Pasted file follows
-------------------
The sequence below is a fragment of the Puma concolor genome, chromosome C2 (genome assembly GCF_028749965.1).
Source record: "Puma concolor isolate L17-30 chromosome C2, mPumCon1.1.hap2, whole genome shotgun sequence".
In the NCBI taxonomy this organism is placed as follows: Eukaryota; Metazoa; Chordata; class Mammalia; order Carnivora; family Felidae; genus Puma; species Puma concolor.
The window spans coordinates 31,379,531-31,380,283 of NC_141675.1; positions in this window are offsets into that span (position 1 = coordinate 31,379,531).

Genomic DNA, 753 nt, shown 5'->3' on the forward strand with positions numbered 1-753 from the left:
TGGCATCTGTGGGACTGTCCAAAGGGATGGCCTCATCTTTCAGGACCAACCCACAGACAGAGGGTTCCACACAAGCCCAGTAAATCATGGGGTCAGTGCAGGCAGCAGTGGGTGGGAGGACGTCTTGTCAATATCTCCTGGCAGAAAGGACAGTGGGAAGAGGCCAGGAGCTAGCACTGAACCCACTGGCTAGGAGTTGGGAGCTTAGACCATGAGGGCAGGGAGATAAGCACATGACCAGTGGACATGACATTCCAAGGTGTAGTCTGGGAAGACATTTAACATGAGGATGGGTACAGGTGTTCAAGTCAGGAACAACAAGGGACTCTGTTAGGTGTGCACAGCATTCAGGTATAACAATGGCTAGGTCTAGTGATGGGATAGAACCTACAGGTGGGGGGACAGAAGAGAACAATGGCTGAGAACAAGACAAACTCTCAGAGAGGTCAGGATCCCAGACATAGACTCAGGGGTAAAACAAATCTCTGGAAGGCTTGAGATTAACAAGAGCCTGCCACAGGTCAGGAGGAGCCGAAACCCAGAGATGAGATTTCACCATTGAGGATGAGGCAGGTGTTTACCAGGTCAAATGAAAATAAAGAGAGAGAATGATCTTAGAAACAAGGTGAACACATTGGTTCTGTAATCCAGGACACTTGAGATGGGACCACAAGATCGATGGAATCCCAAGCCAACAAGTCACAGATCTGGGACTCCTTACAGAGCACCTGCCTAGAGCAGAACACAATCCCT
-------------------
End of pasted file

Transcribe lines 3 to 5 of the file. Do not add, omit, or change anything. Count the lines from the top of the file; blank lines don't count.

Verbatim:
In the NCBI taxonomy this organism is placed as follows: Eukaryota; Metazoa; Chordata; class Mammalia; order Carnivora; family Felidae; genus Puma; species Puma concolor.
The window spans coordinates 31,379,531-31,380,283 of NC_141675.1; positions in this window are offsets into that span (position 1 = coordinate 31,379,531).

Genomic DNA, 753 nt, shown 5'->3' on the forward strand with positions numbered 1-753 from the left: